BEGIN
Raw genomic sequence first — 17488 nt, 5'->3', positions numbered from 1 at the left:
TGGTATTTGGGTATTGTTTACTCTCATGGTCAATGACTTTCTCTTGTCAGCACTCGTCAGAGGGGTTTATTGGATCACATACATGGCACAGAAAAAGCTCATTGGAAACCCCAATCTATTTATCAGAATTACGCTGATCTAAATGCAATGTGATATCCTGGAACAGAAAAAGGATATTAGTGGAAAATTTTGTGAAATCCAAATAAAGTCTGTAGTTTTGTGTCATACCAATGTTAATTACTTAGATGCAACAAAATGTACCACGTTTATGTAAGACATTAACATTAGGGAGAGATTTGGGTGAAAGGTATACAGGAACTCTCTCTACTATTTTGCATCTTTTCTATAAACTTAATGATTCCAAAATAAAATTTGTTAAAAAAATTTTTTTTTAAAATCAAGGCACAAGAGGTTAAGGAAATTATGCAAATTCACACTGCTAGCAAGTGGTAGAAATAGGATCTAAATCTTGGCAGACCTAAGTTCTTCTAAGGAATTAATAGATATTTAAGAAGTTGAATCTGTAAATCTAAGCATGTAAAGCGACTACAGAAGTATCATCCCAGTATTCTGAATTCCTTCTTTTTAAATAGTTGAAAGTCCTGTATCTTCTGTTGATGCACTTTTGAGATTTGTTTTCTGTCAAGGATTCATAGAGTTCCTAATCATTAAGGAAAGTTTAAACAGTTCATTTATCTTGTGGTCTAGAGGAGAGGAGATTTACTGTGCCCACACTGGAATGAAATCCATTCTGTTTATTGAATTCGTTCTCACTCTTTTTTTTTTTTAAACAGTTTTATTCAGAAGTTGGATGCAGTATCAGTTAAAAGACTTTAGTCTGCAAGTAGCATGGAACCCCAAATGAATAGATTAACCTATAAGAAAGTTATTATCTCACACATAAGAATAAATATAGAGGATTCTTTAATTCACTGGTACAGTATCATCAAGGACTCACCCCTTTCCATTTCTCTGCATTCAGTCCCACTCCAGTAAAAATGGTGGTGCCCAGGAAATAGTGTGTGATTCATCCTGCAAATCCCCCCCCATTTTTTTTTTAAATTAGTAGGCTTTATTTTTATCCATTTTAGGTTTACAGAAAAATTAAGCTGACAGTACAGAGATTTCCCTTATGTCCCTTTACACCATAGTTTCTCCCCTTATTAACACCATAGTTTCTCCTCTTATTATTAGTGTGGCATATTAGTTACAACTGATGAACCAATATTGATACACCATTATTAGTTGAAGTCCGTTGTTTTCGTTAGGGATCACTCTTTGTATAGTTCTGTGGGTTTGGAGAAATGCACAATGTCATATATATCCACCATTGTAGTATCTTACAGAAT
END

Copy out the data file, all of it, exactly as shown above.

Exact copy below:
Raw genomic sequence first — 17488 nt, 5'->3', positions numbered from 1 at the left:
TGGTATTTGGGTATTGTTTACTCTCATGGTCAATGACTTTCTCTTGTCAGCACTCGTCAGAGGGGTTTATTGGATCACATACATGGCACAGAAAAAGCTCATTGGAAACCCCAATCTATTTATCAGAATTACGCTGATCTAAATGCAATGTGATATCCTGGAACAGAAAAAGGATATTAGTGGAAAATTTTGTGAAATCCAAATAAAGTCTGTAGTTTTGTGTCATACCAATGTTAATTACTTAGATGCAACAAAATGTACCACGTTTATGTAAGACATTAACATTAGGGAGAGATTTGGGTGAAAGGTATACAGGAACTCTCTCTACTATTTTGCATCTTTTCTATAAACTTAATGATTCCAAAATAAAATTTGTTAAAAAAATTTTTTTTTAAAATCAAGGCACAAGAGGTTAAGGAAATTATGCAAATTCACACTGCTAGCAAGTGGTAGAAATAGGATCTAAATCTTGGCAGACCTAAGTTCTTCTAAGGAATTAATAGATATTTAAGAAGTTGAATCTGTAAATCTAAGCATGTAAAGCGACTACAGAAGTATCATCCCAGTATTCTGAATTCCTTCTTTTTAAATAGTTGAAAGTCCTGTATCTTCTGTTGATGCACTTTTGAGATTTGTTTTCTGTCAAGGATTCATAGAGTTCCTAATCATTAAGGAAAGTTTAAACAGTTCATTTATCTTGTGGTCTAGAGGAGAGGAGATTTACTGTGCCCACACTGGAATGAAATCCATTCTGTTTATTGAATTCGTTCTCACTCTTTTTTTTTTTTAAACAGTTTTATTCAGAAGTTGGATGCAGTATCAGTTAAAAGACTTTAGTCTGCAAGTAGCATGGAACCCCAAATGAATAGATTAACCTATAAGAAAGTTATTATCTCACACATAAGAATAAATATAGAGGATTCTTTAATTCACTGGTACAGTATCATCAAGGACTCACCCCTTTCCATTTCTCTGCATTCAGTCCCACTCCAGTAAAAATGGTGGTGCCCAGGAAATAGTGTGTGATTCATCCTGCAAATCCCCCCCCATTTTTTTTTTAAATTAGTAGGCTTTATTTTTATCCATTTTAGGTTTACAGAAAAATTAAGCTGACAGTACAGAGATTTCCCTTATGTCCCTTTACACCATAGTTTCTCCCCTTATTAACACCATAGTTTCTCCTCTTATTATTAGTGTGGCATATTAGTTACAACTGATGAACCAATATTGATACACCATTATTAGTTGAAGTCCGTTGTTTTCGTTAGGGATCACTCTTTGTATAGTTCTGTGGGTTTGGAGAAATGCACAATGTCATATATATCCACCATTGTAGTATCTTACAGAAT